Reviewed by Diane R. Wiener
As 2021 drew to a close, creative collaborators Etzali Hernández and Sandra Alland created print, audio, and downloadable PDF (with alt-text) flip-book versions of their bold zine, Sore Loser. Their interactive work began, as they note on the Disability Arts Online site, with writing poetry together (using Signal) and podcasting, all the while engaging with an astrology and astronomy calendar—connecting purposefully with the solstices. A podcast was recorded via Zoom and “released for Samhain/Día de muertos,” while the zine was made public on the winter solstice.
As the collaborators describe, “The zine is made from four pieces of A4 paper folded in half, which makes it 16 pages long. It has a bright yellow piece of A4 cardstock for the cover, and it’s stapled together with two staples. The contents are black and white poems, quotes and other texts, with some small black and white images. The text is either handwritten or printed in 13 point Arial and 11.5 Verdana fonts. We made each page by cutting and pasting the laser-printed or handwritten text and images, then scanning it. The cutting and pasting, and the effect of scanning, gives the pages a sense of texture and depth. Sometimes the outline of where we cut and pasted stands out strongly in black, other times it’s more subtle.”
The COVID pandemic’s relentless and inegalitarian impact on marginalized people, especially QTBIPOC Disabled folx, is made front-and-center throughout the zine. The strategic necessities of Disabled arts and cultures; a clear, proud, and abiding refusal of normativity; and engagement, community-led Disability Justice activism, and mutual aid are all overt themes and bases for discussion and exploration.
Sore Loser may easily be described as short but not sweet (although the sweetness of friendship and peppered humor are both vastly evident, the zine’s topics are hardly sweet—of course). The creative duo’s unapologetic critique of denial, and their underscoring of the ways in which grief and loss are uneasy, necessary facets of life are met in equal measure by a strong attention to how and why queer disabled grief and the power of living with chronic pain and illness must be discussed overtly, boldly, and with love—during Covid-19 and beyond. Poetry, conversations, visual art, mash-ups, and prose quotes are present throughout the multi-genre, multi-modal, accessibly-produced zine.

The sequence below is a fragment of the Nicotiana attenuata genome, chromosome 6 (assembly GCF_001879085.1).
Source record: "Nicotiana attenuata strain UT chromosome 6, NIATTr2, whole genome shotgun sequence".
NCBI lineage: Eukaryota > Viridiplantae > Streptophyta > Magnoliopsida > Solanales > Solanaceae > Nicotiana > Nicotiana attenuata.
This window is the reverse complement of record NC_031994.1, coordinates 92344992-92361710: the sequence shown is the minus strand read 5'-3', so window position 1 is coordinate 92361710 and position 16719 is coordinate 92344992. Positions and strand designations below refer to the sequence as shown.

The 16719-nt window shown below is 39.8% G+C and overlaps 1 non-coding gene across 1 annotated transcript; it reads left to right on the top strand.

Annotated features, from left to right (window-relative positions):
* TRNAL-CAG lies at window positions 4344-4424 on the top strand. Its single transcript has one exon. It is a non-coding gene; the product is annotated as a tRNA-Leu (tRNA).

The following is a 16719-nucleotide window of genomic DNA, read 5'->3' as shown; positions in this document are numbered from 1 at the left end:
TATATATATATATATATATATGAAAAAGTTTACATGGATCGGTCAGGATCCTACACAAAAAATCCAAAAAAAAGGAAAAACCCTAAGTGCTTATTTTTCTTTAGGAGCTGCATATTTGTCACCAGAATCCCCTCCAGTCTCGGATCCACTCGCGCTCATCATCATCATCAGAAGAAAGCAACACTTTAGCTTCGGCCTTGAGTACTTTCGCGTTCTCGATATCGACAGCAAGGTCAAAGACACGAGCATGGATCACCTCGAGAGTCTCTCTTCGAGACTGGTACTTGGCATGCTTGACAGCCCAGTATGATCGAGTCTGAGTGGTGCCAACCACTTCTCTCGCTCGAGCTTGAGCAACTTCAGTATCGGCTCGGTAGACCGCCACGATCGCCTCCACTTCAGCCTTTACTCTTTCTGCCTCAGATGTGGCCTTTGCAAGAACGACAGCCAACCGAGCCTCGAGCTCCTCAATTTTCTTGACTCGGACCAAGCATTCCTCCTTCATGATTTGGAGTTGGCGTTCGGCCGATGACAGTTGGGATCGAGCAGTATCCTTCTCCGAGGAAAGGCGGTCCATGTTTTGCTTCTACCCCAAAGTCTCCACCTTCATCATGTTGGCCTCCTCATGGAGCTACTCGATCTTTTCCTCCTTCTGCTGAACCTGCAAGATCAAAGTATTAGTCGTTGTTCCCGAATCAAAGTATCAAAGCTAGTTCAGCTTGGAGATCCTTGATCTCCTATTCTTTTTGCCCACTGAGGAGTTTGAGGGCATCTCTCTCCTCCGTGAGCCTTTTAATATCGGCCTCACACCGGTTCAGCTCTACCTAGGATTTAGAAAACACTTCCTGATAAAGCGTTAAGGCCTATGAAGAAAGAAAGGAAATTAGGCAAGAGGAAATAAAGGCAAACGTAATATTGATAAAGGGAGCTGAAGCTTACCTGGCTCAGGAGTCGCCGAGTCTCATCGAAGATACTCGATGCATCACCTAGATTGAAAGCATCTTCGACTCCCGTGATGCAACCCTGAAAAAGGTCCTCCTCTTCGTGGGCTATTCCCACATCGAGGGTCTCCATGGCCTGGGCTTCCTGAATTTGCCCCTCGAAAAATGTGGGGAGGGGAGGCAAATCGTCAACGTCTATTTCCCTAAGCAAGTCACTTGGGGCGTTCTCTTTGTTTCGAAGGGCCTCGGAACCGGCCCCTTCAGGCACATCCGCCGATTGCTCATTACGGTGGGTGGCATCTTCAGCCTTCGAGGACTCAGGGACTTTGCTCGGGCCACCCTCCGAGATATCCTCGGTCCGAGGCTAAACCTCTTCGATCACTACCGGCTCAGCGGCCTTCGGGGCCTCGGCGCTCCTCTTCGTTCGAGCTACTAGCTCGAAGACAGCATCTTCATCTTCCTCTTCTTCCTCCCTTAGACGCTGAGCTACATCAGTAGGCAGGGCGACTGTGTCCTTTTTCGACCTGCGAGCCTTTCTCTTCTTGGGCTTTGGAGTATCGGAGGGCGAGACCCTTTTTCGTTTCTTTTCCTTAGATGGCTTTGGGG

In “Your Exquisite Cutup,” the authors (here writing as interactive poets) share wisdom they “composed via Signal messages, autumn equinox 2021, Glasgow.” Toward the poem’s conclusion, they note:
I mean it’s all about getting to stay
or come back isn’t it, like:
I dreamt I was a selkie the other day.
But it’s the Equinox
and I’m at the doctor’s again.
Bury me with my cane
and a renewable pain meds prescription.
The zine ends with a collection of resources (on several timely subjects, among them: bereavement, funeral planning, death studies, and the role of social movements in addressing grief) and a powerful dedication: “In memory of all those recently lost, especially our friends, ancestors, colleagues and heroes: Shaun Mitchell, Nila Kamol Krishnan Gupta, Ryan Ayukawa, Vanessa Rymer, Callie Gardner, RM Vaughan, Mars Kaufman, Katherine Araniello, Lizzie Emeh, Stacey Park Milbern, Heir of the Cursed, Don Weitz.”
Title: Sore Loser: a chronic pain and illness zine on queer disabled grief
Authors: Etzali Hernández and Sandra Alland
Publisher: Disability Arts Online
About the Reviewer
Diane R. Wiener (she/they) became Editor-in-Chief of Wordgathering in January 2020. She is the author of The Golem Verses (Nine Mile Press, 2018), Flashes & Specks (Finishing Line Press, 2021), and The Golem Returns (swallow::tale press, 2022). Diane’s poems also appear in Nine Mile Magazine, Wordgathering, Tammy, Queerly, The South Carolina Review, Welcome to the Resistance: Poetry as Protest, Diagrams Sketched on the Wind, Jason’s Connection, the Kalonopia Collective’s 2021 Disability Pride Anthology, and elsewhere. Her creative nonfiction appears in Stone Canoe, Mollyhouse, The Abstract Elephant Magazine, and Pop the Culture Pill. Diane’s flash fiction appears in Ordinary Madness; her short fiction is published in A Coup of Owls. Diane served as Nine Mile Literary Magazine’s Assistant Editor after being Guest Editor for the Fall 2019 Special Double Issue on Neurodivergent, Disability, Deaf, Mad, and Crip poetics. Diane has published widely on Disability, education, accessibility, equity, and empowerment, among other subjects. She is a proud Neuroqueer, Mad, Crip, Genderqueer and Enby, Ashkenazi Jewish Hylozoist Nerd (etc.) who is honored to serve in the nonprofit sector–including as a Zoeglossia Board member. You can visit Diane online at: https://dianerwiener.com.